Why You Should Write Your Own Obituary

Why You Should Write Your Own Obituary

At one of my prior jobs, a partner’s wife had already written the obituary for her husband long before he passed away. It seemed unusual because before then I had always thought of obituaries being written with all the general factoids of a person’s life after they died. But it made sense. It’s smart getting a lot of these estate planning details in order. I also think of it as a good way of doing a check to see how I’d want to be portrayed to others. If there are accomplishments I’m proud of, those are things that can be listed in the obituary instead of just the standard facts of where I went to school or the town where I grew up.

Thinking more about this, I reached out to my sister to get her thoughts on how she put together my mom’s obituary.

She said she couldn’t remember anything about writing our mom’s obituary. All the drama surrounding her death and how life unfolded after made her mind blank out on a lot of things. She remembers getting a still image of our mom smiling from a video she took of her blowing dandelion seeds when my mom last visited my sister in Montana. Our mom hated having her picture taken and finding a current picture was challenging!

Similar to how estate planning is really done for the benefit of the family that you leave behind, so they know what to do with your assets and belongings, having your obituary written also eases this burden on your loved ones. Having the obituary drafted means one less monumental task to complete so family members can take the needed time to go through the grieving process. An obituary is also time-sensitive since it will detail the funeral arrangements. Typically, an obituary is posted within a week of death and at least three days before the funeral. That’s a lot to put together in a short time, so it’s understandable why my sister doesn’t recall the detail.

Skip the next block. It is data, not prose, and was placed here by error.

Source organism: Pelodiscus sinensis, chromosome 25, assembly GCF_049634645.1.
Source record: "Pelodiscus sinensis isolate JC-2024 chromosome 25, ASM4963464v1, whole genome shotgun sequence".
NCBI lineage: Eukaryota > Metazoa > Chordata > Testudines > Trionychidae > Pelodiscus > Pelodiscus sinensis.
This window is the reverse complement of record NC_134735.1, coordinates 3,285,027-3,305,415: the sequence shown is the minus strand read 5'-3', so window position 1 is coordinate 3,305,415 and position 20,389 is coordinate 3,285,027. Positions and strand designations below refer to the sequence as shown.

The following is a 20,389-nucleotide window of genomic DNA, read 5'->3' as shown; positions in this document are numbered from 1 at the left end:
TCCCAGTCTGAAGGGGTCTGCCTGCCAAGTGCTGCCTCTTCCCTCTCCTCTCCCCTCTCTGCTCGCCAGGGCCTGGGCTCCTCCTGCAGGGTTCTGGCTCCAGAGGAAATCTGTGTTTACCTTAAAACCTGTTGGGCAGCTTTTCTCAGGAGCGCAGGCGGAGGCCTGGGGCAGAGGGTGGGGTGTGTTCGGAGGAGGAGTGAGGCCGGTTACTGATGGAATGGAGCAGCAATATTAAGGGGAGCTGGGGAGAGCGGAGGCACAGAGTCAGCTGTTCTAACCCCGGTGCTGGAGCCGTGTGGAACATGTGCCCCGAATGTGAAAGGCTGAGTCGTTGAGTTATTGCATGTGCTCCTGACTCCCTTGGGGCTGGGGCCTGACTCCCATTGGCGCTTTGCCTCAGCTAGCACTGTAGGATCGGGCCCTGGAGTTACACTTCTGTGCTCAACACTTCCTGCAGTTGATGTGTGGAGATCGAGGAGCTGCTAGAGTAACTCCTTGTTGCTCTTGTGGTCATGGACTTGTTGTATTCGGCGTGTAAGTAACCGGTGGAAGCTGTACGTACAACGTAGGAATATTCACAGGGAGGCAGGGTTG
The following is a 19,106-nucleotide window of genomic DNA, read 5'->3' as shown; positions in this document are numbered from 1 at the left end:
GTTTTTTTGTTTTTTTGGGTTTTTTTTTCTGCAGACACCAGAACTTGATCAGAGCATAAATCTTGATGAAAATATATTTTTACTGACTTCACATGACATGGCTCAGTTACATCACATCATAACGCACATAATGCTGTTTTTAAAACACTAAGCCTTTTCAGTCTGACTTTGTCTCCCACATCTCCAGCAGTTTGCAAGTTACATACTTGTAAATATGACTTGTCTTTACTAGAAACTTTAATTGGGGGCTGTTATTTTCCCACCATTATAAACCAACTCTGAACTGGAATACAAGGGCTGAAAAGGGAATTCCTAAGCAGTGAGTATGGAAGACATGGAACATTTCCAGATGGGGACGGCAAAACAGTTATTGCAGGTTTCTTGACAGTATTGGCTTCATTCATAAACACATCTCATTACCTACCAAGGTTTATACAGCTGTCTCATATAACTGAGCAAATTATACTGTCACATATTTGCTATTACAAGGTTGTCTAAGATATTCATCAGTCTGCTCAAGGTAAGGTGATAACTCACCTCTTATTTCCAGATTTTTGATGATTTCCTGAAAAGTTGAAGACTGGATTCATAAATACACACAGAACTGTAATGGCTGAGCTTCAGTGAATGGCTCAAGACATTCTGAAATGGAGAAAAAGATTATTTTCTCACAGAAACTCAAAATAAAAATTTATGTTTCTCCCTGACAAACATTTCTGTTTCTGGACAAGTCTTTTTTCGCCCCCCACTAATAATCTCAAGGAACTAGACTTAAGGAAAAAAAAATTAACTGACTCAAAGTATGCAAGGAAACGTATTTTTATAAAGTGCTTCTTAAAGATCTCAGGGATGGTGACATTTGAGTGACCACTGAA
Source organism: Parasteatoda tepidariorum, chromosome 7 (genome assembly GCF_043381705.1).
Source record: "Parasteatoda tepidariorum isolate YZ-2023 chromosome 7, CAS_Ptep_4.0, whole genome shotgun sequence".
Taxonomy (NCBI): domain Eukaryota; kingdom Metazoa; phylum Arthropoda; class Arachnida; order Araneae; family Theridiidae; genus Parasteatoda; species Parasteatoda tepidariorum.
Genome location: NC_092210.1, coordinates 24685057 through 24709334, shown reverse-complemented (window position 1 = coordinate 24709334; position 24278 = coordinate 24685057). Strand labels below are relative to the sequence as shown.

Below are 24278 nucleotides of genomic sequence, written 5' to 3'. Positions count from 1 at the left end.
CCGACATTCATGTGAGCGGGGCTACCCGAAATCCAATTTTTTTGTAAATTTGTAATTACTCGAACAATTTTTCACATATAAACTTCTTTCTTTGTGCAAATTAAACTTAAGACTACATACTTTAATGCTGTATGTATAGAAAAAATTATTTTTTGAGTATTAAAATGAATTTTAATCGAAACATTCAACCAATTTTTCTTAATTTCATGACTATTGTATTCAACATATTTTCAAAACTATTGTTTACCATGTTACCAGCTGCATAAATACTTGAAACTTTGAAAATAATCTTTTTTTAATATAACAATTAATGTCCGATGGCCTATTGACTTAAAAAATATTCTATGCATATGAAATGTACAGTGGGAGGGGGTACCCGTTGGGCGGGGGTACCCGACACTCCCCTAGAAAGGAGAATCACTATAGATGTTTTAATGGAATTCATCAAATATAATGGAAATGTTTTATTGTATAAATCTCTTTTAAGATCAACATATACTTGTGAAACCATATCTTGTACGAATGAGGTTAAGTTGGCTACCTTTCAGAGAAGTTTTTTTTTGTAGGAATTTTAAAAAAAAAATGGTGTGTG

Crafting the obituary in advance also benefits the person who died to shape how they are remembered. It’s your final chance to express who you are and share your accomplishments and achievements and convey what is important to you. Obituaries don’t just speak to that singular moment of death and then disappear–they are the lasting words that generations down the road will read to learn about who you were while you were alive. In addition, writing your obituary while you have time to be thoughtful and deliberate about the words you write will always speak from the heart, so it’s more meaningful and memorable, especially to your loved ones and the people who are or who will be impacted by your actions in life.

To get started, here is a list of questions to spark ideas to help you give more color to your obituary.

  • Describe some of your important relationships.
  • What are you most proud of?
  • How would you describe yourself?
  • Describe something most people don’t know about you.
  • What are your favorite memories or stories from work, childhood, college, with family members, etc?
  • What is something still on your bucket list you are trying to complete?
  • What would you most like to be remembered for?
  • What interests, hobbies, causes, etc. are you passionate about?

Addressing your own death may be difficult for some people, I understand that. Sometimes this is easily met with humor to deflect the topic or outright denial. But before you dismiss this exercise, think about the important relationships in your life and how the obituary as another way to communicate your story can be a gift. Contributing to your own obituary provides an everlasting reminder of the amazing person you are.


Cynthia Flannigan
Cynthia Flannigan

Cynthia made the shift to financial planning to guide clients through making good financial decisions through both grim and exciting changes in life. More than anything, she thrives on helping people. She obtained her CFP designation in 2008 and completed a masters in financial planning and taxation at Golden Gate University.

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